D.A. Bragg Announces Manslaughter Indictment of Daniel Penny for the Death of Jordan Neely

June 28, 2023

Manhattan District Attorney Alvin L. Bragg, Jr., today announced the indictment of DANIEL PENNY, 24, for placing Jordan Neely in a fatal chokehold on the F train. PENNY is charged in a New York State Supreme Court indictment with one count of Manslaughter in the Second Degree and one count of Criminally Negligent Homicide. [1]

A copy of the indictment can be found here.

“Daniel Penny stands indicted for Manslaughter after allegedly putting Jordan Neely in a deadly chokehold for several minutes until and after he stopped moving. I hope Mr. Neely’s loved ones are on the path towards healing as they continue to mourn this tragic loss,” said District Attorney Bragg. 

According to court documents and statements made on the record, on May 1, 2023, Mr. Neely entered a northbound F train at the 2nd Avenue station and began making verbal threats to passengers. In response, PENNY approached Mr. Neely from behind and put him into a chokehold as the train arrived at the Broadway-Lafayette stop less than a minute later. PENNY continued his chokehold for several minutes, including after Mr. Neely’s body stopped moving.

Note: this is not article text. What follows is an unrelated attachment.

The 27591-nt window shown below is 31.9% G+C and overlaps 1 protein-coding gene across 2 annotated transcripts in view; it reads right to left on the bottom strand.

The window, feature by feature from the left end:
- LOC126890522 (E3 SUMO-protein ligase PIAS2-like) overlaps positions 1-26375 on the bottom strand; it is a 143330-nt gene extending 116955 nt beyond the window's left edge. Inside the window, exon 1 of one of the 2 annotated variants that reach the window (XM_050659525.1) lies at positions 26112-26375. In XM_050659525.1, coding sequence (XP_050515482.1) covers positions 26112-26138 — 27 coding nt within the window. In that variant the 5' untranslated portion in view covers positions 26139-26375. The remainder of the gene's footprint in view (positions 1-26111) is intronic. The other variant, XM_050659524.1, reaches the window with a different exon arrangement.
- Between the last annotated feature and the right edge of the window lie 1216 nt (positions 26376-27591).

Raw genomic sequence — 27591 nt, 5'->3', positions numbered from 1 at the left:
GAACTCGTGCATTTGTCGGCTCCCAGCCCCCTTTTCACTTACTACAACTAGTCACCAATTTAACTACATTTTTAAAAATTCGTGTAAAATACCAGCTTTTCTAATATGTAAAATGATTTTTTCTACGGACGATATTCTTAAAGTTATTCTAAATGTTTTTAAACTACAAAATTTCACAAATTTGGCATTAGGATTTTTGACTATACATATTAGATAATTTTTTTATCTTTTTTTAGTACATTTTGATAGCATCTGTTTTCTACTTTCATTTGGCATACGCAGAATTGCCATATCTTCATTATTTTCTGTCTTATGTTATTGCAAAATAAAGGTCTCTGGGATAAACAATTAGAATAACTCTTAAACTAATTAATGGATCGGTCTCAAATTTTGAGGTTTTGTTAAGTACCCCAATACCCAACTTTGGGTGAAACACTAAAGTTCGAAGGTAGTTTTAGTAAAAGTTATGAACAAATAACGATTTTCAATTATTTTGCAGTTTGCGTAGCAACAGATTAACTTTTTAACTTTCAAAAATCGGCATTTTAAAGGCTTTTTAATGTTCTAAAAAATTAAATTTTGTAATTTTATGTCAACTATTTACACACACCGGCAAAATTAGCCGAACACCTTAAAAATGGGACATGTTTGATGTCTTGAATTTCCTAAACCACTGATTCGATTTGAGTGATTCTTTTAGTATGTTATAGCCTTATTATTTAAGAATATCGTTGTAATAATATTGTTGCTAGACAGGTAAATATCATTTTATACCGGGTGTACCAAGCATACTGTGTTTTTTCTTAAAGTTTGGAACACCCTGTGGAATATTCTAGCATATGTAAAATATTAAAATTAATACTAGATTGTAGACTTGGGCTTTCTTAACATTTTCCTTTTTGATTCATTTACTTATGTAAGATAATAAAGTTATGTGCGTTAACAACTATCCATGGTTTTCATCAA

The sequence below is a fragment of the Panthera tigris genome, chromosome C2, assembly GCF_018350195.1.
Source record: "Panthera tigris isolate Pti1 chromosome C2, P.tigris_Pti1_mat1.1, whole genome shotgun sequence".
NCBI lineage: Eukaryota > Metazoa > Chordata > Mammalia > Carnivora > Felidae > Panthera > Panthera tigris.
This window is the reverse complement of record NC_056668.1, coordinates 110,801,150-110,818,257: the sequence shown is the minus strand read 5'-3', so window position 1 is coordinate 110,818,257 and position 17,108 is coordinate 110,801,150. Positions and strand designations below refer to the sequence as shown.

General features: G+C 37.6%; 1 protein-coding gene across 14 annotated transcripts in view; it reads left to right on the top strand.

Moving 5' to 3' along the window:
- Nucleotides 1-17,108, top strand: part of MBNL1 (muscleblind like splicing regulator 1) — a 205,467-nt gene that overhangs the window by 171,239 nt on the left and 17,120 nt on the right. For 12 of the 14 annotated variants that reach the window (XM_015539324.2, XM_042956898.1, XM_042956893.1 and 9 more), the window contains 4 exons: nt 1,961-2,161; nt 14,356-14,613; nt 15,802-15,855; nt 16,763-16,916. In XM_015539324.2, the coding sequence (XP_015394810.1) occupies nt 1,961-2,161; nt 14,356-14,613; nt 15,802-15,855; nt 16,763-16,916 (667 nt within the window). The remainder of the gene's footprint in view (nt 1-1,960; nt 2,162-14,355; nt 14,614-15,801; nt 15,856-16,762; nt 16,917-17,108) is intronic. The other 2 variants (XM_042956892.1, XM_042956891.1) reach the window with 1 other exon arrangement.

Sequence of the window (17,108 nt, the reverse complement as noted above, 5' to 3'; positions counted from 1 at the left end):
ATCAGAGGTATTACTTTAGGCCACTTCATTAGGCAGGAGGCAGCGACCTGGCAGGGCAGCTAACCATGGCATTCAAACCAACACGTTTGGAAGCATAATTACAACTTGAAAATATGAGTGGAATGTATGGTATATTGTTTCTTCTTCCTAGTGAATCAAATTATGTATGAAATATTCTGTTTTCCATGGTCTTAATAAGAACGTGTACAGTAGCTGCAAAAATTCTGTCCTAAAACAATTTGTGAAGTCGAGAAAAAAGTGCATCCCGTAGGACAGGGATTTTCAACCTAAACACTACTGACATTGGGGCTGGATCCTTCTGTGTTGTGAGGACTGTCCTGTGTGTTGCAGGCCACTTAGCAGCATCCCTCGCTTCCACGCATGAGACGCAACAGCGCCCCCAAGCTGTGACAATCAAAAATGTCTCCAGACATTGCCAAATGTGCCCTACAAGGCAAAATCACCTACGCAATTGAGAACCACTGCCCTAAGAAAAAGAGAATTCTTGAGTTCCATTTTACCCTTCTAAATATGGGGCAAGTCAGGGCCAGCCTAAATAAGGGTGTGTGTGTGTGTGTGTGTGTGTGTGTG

First responders attempted resuscitative efforts on Mr. Neely at the Broadway-Lafayette station. He was eventually transported to the hospital, where he was pronounced dead.

The case is being prosecuted by Senior Trial Counsel Joshua Steinglass and Assistant D.A. Jillian Shartrand, under the supervision of Robert Ferrari (Chief of Trial Bureau 40) and Executive Assistant D.A. Lisa DelPizzo (Chief of the Trial Division). Analysts Emma Lester, Ryan Strick, Brandon McDuffie, and Kevin Ferrari all assisted with the case.

D.A. Bragg thanked NYPD Det. Brian McCarthy of the Manhattan South Homicide squad and Detective Michael Medina of the 5th precinct.

Defendant Information:
Queens, New York


  • Manslaughter in the Second Degree, a class C felony, one count
  • Criminally Negligent Homicide, a class E felony, one count



[1] The charges contained in the indictment are merely allegations, and the defendant is presumed innocent unless and until proven guilty. All factual recitations are derived from documents filed in court and statements made on the record in court.